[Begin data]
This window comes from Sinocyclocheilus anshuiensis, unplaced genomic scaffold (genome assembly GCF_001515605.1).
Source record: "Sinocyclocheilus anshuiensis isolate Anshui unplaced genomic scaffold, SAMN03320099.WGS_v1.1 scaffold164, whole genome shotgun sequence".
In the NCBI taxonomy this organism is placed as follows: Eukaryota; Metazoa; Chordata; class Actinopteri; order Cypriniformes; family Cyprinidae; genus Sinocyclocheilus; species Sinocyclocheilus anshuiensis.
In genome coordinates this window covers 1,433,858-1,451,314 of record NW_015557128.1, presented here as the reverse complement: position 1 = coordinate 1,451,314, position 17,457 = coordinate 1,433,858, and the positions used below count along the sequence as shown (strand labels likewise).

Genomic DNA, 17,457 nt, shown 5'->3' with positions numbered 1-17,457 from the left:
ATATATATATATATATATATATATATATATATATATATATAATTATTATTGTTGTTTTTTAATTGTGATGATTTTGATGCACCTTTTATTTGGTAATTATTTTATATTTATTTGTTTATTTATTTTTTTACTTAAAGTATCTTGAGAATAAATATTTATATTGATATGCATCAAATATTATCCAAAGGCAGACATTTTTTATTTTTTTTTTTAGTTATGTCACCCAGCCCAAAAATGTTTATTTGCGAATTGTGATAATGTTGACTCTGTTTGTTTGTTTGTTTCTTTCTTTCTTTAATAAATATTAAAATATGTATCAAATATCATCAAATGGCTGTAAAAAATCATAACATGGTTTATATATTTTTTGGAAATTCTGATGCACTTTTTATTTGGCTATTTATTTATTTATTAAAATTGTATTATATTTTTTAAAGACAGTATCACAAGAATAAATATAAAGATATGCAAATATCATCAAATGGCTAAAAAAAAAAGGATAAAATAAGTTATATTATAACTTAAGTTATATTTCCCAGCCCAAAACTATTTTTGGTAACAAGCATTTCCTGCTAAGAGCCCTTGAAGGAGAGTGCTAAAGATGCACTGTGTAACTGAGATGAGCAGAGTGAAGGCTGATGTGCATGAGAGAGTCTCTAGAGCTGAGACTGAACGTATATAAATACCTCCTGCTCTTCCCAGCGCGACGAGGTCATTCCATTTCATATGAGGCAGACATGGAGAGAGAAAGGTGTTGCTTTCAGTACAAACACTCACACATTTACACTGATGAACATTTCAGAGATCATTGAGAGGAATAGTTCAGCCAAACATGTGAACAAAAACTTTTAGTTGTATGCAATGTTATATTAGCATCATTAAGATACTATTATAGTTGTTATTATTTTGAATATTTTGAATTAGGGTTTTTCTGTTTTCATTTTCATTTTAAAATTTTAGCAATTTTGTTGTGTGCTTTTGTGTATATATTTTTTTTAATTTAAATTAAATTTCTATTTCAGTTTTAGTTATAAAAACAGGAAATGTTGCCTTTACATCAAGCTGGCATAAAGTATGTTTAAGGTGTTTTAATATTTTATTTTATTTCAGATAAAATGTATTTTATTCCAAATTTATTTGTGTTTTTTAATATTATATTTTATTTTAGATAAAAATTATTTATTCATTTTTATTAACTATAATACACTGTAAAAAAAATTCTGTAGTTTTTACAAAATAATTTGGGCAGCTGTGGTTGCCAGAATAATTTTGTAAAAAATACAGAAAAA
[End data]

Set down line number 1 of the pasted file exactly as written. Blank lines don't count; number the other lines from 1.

This window comes from Sinocyclocheilus anshuiensis, unplaced genomic scaffold (genome assembly GCF_001515605.1).